The Dalai Lama says that understanding nature requires four avenues of thought. First is the “natural” avenue: the laws of the universe and the fact that things do exist, and that matter differs from consciousness. “Relational” is the interdependence between the entities existing in the world, between cause and condition, and between parts and whole. “Functional” applies to the properties arising as a consequence of interdependence; the fourth avenue, the “logical,” is not the process of human reasoning but is the understanding that process and the analysis which is its result (114). In this last is seen the Emersonian distinction between “reason” and “Reason.” 
The Dalai Lama addresses the matter of balance in much the manner of Emerson. The state of the environment–the outer world–reflects the state of the inner world; his main concern is “the purification of the inner world” (116). Nature is valuable in itself, yes–for beauty, serenity, even life, generally speaking–but its true importance lies in its symbolism: the outward signs of Nature represent inner harmony and spiritual well-being. (This is where our two most famous 19th century Transcendentalists, Thoreau and Emerson, part company; toward the ends of their respective lives, Emerson becomes even more ethereal in his approach to Nature, preferring the metaphysical over the physical reality; Thoreau seems to be increasingly convinced that Nature’s beauty is not only symbolic of, but is our well-being–or not–manifested).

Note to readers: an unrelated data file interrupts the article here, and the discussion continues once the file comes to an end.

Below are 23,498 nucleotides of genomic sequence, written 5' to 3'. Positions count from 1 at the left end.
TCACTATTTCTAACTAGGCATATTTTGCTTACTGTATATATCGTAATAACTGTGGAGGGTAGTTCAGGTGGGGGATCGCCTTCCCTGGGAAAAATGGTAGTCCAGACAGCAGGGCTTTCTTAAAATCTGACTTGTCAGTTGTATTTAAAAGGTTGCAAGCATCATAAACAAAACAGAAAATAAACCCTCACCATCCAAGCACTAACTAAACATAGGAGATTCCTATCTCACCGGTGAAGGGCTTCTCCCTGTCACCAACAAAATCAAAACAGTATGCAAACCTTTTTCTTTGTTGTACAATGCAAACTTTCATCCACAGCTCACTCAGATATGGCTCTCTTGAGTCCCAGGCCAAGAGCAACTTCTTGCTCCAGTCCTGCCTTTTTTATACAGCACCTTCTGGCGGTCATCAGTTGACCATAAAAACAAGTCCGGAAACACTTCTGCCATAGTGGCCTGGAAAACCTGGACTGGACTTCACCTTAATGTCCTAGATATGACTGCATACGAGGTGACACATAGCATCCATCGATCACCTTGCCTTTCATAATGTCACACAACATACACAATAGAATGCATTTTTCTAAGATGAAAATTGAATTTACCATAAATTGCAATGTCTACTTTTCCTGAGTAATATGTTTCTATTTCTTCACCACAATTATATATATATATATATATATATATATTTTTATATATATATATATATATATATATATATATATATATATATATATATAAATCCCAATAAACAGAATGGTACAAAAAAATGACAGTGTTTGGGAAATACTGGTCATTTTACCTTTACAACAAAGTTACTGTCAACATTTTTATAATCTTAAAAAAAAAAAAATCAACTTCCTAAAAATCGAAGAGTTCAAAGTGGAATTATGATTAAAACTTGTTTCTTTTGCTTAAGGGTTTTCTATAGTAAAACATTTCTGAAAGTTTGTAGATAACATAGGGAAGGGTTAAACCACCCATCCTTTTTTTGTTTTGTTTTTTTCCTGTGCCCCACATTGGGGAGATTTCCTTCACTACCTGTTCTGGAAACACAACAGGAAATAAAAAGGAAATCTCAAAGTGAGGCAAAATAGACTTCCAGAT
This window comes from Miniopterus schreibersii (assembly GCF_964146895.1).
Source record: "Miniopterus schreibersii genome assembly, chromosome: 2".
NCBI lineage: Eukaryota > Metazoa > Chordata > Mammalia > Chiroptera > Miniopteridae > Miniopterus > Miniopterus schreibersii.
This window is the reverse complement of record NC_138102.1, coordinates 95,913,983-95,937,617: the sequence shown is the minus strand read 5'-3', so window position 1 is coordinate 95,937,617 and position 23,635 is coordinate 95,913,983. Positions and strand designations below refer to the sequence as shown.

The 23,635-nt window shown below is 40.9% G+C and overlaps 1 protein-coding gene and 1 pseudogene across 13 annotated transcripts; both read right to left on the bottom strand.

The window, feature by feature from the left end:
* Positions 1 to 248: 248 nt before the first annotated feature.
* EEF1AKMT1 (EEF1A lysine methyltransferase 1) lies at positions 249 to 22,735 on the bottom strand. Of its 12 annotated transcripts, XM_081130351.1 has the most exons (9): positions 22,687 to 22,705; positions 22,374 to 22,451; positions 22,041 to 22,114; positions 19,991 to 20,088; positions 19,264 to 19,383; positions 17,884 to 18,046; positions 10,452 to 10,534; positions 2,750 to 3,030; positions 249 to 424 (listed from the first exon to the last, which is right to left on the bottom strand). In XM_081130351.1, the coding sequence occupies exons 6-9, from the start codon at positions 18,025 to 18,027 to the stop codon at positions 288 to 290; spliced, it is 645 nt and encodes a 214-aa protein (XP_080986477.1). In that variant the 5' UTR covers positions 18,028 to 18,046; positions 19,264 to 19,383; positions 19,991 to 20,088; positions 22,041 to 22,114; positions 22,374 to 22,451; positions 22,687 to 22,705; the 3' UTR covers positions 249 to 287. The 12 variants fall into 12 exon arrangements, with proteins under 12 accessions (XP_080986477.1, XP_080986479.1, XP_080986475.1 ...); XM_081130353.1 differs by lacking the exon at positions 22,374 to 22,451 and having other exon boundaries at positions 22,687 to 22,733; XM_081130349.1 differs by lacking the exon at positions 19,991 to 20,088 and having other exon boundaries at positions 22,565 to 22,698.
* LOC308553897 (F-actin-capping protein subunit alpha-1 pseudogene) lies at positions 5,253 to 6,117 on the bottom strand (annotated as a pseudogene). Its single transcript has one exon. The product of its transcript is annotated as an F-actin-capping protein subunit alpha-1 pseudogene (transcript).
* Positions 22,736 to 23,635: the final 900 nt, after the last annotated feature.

Like the Transcendentalists, the Dalai Lama believes there is an exchange between the human spirit and Nature. He notes specific Buddhist practices that recognize this link and aim to regenerate “the vitality of the earth, [to purify] . . . certain precious minerals are buried . . . consecration rituals are performed’ (116). But while ritual ceremony may be complex, the remedy is astonishingly simple: “Taking care of the planet is nothing special . . . .It’s just like taking care of our own house” (117). This recalls Thoreau’s exhortation to “be at home everywhere” in his essay “Walking.” 
Practically speaking, and like the other belief systems discussed in these pages, the Dalai Lama looks to science and education to make us aware of safe and unsafe environmental processes; we should make a special effort “to introduce ecology into the school curriculum” (118). But the primary factor in the resolution is our human compassion, love laced with responsibility and care. The Dalai Lama’s reminder that “each of us is an individual, naturally a part of humanity. So human effort must begin with our individual initiatives” sounds very much like Emerson’s idea of the connected Oversoul and his statement that “the one thing in the world of value is the active soul.”